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More Bowe Bergdahl Analysis; Hillary Clinton Opens Up To "People" Magazine; American Dream Out Of Reach?; Underwater Sound Related To Flight 370?

Aired June 4, 2014 - 16:30   ET


JAKE TAPPER, CNN HOST: Now, there is a certain conservative media outlet that has really latched on to this story and not in the way that I think other mainstream news organizations are doing it, but in a different way. Take a look. Listen.


UNIDENTIFIED MALE: And again, we don't know all of the facts of the actions of Bergdahl's father also raising some questions.

BILL O'REILLY, FOX NEWS: He has learned to speak Pashto, the language of the Taliban, and looks like a Muslim. He's also somewhat sympathetic to Islam, actually thanking Allah right in front of the president.


TAPPER: Ron, what do you make of all that?

RON FOURNIER, EDITORIAL DIRECTOR, NATIONAL JOURNAL: He looks more like Duck Dynasty to me than the Taliban.

TAPPER: Or some of the soldiers after they get out of the Army and grow those beards.

FOURNIER: That's asinine. The real issue here, obviously, is we had to get this guy out. No matter what kind of actor he was, whether he was a deserter, whether he was a traitor, he's an American soldier who we had to get out for a lot of reasons, humanitarian and national security.

So then the question is, how do we get him out? Can we do it militarily? No, we couldn't. So the president cuts a deal. That's a tough decision he has to make. History is going to tell us whether or not it was a good decision. We don't know until we see what happens to these five terrorists who we let go to get the soldier out. Will they end up six months from now in retirement, will they be back in a battlefield, will they be five, six feet under, or the wrong end of a drone strike? That's really the issue here. Everything else is political noise that both sides are making to their disgrace.

TAPPER: There has been a lot of recidivism, we should point out. A lot of these people, under Bush and Obama, have been released and not a majority of them -- but some, a significant number of them -- have ended up back on the battle feel. So, those questions, I think, are fair to ask.

GLORIA BORGER, CNN CHIEF POLITICAL ANALYST: Well, I think they're completely legitimate questions, and I think the question that I have is, why wasn't the White House having this discussion with members of Congress, like his own Democratic -- emphasizing Democratic chairman of the Senate Intelligence Committee, Dianne Feinstein?

TAPPER: Why wasn't he?

BORGER: Well, I think it's that they knew they were going to get pushback.

TAPPER: The way that Rob Portman just said. Senator Portman said, they would have come to us and we would have said it's a horrible deal.

BORGER: Sometimes you don't ask the question because you don't want the answer.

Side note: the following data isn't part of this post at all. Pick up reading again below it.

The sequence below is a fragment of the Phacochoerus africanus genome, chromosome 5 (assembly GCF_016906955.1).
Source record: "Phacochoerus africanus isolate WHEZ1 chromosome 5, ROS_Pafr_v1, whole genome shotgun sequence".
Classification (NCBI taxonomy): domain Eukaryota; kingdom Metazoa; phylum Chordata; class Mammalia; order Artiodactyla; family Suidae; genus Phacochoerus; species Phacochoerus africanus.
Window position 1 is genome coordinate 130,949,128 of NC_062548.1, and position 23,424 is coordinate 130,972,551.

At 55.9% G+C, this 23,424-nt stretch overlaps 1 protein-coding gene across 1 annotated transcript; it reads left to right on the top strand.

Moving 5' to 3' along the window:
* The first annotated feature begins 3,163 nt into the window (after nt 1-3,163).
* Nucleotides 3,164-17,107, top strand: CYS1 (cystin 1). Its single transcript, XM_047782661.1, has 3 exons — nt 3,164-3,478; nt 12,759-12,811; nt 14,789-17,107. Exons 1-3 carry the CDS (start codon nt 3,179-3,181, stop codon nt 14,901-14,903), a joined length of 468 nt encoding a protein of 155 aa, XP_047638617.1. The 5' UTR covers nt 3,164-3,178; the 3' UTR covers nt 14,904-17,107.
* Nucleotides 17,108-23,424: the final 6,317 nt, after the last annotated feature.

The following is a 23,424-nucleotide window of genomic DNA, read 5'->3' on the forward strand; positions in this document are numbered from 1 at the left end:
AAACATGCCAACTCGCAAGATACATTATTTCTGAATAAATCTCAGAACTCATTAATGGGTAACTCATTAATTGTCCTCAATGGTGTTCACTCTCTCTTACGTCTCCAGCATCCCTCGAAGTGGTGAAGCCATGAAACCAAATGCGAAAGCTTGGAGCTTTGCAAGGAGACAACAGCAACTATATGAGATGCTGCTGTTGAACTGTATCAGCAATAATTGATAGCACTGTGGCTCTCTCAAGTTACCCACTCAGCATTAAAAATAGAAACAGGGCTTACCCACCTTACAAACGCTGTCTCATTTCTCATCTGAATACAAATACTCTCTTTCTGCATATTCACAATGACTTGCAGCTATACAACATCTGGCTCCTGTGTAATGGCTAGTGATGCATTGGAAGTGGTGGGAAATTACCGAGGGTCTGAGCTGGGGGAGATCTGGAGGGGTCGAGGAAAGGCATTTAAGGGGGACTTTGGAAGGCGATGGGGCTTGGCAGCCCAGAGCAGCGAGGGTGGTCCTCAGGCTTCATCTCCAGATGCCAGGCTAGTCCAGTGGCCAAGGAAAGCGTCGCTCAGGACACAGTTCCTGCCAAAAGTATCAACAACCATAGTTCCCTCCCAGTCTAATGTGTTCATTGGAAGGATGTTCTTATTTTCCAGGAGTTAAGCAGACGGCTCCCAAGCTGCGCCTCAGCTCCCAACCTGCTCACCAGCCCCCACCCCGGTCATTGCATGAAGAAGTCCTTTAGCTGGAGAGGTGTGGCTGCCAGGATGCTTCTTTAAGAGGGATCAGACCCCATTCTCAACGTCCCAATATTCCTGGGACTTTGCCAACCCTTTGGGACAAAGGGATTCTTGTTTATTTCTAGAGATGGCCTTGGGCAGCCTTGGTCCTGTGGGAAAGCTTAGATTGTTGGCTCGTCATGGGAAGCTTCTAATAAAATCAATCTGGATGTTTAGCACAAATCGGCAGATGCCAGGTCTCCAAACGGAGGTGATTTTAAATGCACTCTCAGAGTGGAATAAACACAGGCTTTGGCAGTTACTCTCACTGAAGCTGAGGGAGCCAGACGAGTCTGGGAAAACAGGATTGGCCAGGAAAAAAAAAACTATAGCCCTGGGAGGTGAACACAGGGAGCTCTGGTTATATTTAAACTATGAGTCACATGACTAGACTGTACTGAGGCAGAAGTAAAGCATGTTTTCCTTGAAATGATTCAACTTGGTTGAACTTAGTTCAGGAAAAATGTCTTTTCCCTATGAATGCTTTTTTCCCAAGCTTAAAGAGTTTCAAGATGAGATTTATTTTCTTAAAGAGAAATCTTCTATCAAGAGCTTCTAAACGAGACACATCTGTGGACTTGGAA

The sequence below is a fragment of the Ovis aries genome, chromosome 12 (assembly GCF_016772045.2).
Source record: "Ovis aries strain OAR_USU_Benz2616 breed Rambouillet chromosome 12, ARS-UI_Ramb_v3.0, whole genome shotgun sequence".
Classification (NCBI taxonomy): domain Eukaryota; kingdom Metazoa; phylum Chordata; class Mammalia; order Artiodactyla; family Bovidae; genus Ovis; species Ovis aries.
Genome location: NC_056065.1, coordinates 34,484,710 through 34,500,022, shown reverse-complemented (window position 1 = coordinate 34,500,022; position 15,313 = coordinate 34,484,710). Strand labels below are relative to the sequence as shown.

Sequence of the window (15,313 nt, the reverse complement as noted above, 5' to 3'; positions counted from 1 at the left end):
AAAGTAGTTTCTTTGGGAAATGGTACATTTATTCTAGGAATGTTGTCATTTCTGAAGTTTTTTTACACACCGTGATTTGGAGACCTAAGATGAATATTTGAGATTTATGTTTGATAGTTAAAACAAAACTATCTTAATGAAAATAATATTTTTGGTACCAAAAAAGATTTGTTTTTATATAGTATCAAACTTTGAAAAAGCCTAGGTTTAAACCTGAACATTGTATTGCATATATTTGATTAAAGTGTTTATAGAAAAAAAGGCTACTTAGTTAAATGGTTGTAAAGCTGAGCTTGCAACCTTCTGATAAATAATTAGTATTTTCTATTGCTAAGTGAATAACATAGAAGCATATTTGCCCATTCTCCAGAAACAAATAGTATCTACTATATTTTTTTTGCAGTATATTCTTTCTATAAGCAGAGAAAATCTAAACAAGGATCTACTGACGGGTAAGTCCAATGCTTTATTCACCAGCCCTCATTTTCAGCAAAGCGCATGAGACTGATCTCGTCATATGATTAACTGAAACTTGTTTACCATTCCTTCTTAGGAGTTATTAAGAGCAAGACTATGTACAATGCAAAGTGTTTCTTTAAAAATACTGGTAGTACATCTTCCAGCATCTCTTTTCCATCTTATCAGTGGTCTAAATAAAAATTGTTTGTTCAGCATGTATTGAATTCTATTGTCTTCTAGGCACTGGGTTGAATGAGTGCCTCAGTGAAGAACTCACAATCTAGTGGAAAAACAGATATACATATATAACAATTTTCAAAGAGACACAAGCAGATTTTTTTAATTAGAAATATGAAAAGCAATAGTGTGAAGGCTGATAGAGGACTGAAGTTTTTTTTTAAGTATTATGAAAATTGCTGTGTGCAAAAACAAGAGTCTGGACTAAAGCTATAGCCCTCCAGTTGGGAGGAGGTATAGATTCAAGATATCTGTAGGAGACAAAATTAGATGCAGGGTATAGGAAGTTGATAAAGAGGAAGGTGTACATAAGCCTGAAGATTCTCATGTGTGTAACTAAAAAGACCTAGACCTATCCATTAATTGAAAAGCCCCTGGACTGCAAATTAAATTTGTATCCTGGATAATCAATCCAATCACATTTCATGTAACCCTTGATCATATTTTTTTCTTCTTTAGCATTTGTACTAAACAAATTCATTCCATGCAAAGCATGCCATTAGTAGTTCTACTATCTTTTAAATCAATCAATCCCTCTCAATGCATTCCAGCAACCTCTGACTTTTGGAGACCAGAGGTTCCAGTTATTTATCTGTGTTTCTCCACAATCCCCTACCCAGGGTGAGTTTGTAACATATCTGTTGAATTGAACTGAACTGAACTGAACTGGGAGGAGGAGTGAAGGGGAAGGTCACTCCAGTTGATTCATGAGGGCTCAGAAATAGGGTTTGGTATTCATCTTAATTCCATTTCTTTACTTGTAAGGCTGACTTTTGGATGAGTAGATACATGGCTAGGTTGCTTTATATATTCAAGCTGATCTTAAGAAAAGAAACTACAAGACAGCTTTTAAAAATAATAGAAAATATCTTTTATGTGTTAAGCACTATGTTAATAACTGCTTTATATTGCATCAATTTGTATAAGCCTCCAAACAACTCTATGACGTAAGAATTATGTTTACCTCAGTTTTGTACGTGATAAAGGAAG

TAPPER: Right.

BORGER: It's easier to apologize -- right?

TAPPER: Right.

BORGER: So, I -- I -- I would argue, you know, this is an issue that ongoing for a couple of years. There were lots of discussions, internally within the West Wing, also with Capitol Hill. This is a West Wing on foreign policy, as you know, that very often acts unilaterally, not big on consultation. And the president made this decision, the war in Afghanistan's closing down, and ends two wars, got everybody out.

FOURNIER: That was mistake one, causing political enemies on the Hill, including in his own party. Mistake two was having the national security adviser, who helped lengthen the Benghazi story two years ago with inaccurate spin, come out and say that this is a soldier who served with honor and distinction, something all of the evidence we have now completely refutes, and they had to know that was wrong. They knew that was wrong.

So either she was lying or she was very badly informed. Either way, it's bad for the White House. And then they have a big celebration in the Rose Garden, a politically sacred spot, as you know, at the White House that really was inappropriate for this kind of event.

BORGER: I talked with some former national security -- senior national security advisers who called it surreal, the Rose Garden ceremony, saying that's not what you do in the president's backyard. This should have been quiet, this should have been low key. This should have been handled very differently, and then perhaps could have minimized some of the -- I don't think it would --


TAPPER: OK, but just to make sure people watching know, the idea that Bergdahl may have deserted his post, or by all accounts from the soldiers who served with him at that observation post, that's been out there. It was published in "Rolling Stone" by the late Michael Hastings in 2012. "Rolling Stone" not a particularly an anti-Obama magazine, and people knew this.

Now, that doesn't mean don't try to get him out --

FOURNIER: It's one reason to get him out because you don't know what kind of damage you might be doing to U.S. interest. And you get him here, get him in the military system of justice, get these soldiers under oath testifying against him, get him court-martialed.

BORGER: You know, you have to make it an article of faith with your troops, and I don't have to tell either of you this that you leave no soldier behind. When you get him home, then you deal with him. And it's clear that there were discussions of rescue. Rescue obviously turned out not to be an option in this case, the risk was not worth reward, and so they decided to do this. An option that had been discussed and rejected in the past.

FOURNIER: Make the tough decision, take the tough action, and then just explain it honestly to the public. Don't pump it up with false statement on Sunday talk shows, don't have a Rose Garden ceremony. Just take the tough act and move on to the next crisis that the country is facing, like the V.A. hospitals and everything else going on.

TAPPER: Gloria, very quickly, what do you make of officials telling our own Elise Labott at the State Department that Hillary Clinton would have opposed this deal and she would have pushed for a much tougher deal?

BORGER: Well, look, I think we have to go back and unspool all of this because it's clear from my reporting that there were lots of internal discussions about this particular kind of a deal. It was at a different time. And as every day changes -

TAPPER: The war wasn't ending.